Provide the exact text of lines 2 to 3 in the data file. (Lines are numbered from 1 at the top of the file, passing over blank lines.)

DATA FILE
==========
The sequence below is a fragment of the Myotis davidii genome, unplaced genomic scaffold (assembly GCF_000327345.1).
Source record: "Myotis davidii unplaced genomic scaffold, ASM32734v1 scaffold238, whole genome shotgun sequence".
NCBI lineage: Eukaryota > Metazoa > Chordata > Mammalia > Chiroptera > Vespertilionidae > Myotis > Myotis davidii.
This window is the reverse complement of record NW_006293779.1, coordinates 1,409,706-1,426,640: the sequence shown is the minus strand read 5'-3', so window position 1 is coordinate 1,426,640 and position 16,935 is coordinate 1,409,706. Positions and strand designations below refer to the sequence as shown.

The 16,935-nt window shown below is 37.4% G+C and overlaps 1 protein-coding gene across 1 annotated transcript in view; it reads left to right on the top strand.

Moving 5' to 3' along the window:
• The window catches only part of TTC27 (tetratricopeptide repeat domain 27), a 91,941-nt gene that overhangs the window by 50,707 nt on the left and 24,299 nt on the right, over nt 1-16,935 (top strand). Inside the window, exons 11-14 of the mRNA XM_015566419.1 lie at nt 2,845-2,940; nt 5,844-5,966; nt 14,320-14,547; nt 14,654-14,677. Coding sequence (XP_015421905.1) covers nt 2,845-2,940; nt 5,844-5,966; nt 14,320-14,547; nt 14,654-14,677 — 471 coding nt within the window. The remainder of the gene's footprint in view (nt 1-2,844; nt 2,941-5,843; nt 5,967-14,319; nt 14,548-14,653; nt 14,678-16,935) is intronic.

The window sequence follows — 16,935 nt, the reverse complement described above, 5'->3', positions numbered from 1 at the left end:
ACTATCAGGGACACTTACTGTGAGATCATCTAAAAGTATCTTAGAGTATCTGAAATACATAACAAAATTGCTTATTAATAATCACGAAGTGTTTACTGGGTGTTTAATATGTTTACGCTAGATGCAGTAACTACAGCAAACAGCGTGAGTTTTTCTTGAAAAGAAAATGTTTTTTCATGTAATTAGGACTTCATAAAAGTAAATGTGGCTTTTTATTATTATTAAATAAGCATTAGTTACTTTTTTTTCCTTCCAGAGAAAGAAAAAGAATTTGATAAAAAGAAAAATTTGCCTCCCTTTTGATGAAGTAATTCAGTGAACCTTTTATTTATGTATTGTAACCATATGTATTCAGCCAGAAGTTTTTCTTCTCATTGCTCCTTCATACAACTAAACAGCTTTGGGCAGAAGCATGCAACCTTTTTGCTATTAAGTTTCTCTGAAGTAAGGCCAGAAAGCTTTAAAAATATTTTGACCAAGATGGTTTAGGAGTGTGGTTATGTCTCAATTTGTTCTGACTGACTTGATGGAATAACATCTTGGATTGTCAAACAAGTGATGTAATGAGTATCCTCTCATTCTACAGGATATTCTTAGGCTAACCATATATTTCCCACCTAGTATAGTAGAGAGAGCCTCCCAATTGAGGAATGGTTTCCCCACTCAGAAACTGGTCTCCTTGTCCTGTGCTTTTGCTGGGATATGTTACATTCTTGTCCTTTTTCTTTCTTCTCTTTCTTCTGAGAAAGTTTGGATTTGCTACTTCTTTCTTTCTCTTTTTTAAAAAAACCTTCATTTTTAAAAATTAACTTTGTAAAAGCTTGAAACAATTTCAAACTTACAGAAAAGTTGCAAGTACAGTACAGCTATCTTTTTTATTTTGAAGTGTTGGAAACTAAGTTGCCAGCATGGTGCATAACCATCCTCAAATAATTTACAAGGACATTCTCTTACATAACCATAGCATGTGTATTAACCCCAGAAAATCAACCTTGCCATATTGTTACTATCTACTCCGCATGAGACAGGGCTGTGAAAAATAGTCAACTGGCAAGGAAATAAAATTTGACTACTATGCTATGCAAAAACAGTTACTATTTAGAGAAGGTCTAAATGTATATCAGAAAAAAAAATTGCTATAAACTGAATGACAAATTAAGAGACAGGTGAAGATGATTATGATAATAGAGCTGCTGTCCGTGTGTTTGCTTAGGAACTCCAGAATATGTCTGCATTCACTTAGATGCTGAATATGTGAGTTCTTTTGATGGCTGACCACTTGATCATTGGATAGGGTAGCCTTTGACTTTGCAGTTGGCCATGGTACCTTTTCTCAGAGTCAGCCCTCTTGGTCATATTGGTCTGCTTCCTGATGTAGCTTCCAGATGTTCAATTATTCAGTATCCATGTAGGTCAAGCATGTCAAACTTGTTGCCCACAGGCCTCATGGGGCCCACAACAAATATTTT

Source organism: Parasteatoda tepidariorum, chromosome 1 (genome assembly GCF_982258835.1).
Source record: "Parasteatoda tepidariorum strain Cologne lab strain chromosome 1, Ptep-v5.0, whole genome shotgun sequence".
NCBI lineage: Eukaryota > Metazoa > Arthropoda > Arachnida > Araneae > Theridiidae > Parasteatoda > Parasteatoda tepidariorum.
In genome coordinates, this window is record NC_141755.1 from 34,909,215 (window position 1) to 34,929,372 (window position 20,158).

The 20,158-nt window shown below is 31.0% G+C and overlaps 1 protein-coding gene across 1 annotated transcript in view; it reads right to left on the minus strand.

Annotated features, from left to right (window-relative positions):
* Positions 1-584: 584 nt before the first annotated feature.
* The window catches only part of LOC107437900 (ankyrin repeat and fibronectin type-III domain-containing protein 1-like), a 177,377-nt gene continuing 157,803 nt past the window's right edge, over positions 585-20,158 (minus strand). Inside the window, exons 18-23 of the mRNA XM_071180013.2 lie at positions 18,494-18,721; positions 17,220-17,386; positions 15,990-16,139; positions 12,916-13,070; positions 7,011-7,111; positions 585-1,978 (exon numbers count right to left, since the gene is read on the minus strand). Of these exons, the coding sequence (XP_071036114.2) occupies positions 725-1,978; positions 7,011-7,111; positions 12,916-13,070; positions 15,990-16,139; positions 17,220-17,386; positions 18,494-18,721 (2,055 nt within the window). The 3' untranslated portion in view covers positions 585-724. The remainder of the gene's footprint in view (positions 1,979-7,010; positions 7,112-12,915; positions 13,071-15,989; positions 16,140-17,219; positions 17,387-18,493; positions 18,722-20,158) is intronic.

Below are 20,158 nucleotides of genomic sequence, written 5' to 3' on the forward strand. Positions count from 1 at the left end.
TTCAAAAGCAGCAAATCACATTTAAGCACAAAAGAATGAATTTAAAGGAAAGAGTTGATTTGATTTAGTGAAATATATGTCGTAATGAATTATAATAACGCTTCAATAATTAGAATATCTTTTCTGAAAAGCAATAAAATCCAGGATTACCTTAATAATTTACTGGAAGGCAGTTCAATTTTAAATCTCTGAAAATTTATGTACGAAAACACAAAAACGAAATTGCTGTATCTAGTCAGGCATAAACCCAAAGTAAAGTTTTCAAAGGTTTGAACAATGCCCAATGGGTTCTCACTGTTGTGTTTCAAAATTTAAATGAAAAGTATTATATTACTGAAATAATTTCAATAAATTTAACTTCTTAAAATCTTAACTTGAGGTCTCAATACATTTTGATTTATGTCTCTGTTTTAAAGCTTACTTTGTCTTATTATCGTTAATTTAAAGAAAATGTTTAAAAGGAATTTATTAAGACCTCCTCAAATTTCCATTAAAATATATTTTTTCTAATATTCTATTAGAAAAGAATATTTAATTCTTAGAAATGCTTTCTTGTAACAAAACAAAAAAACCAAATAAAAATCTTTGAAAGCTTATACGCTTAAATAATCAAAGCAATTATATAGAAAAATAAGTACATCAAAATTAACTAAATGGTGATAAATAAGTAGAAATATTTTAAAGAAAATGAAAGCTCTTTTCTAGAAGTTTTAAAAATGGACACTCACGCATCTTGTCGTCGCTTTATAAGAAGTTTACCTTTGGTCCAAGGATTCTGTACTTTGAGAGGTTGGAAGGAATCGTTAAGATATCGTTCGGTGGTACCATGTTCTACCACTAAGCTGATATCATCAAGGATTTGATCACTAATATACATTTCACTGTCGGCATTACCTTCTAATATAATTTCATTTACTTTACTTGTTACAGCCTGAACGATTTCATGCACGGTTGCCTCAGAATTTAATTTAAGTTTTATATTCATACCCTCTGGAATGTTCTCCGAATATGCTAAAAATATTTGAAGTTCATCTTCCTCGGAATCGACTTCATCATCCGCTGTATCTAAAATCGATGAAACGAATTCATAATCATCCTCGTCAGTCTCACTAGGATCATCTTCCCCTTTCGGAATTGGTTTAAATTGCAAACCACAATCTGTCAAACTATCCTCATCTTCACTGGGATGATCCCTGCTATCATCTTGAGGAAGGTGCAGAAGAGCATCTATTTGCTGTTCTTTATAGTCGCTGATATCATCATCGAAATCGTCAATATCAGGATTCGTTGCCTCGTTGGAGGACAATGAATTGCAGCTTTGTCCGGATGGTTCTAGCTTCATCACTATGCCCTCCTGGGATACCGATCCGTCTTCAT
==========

Source record: "Myotis davidii unplaced genomic scaffold, ASM32734v1 scaffold238, whole genome shotgun sequence".
NCBI lineage: Eukaryota > Metazoa > Chordata > Mammalia > Chiroptera > Vespertilionidae > Myotis > Myotis davidii.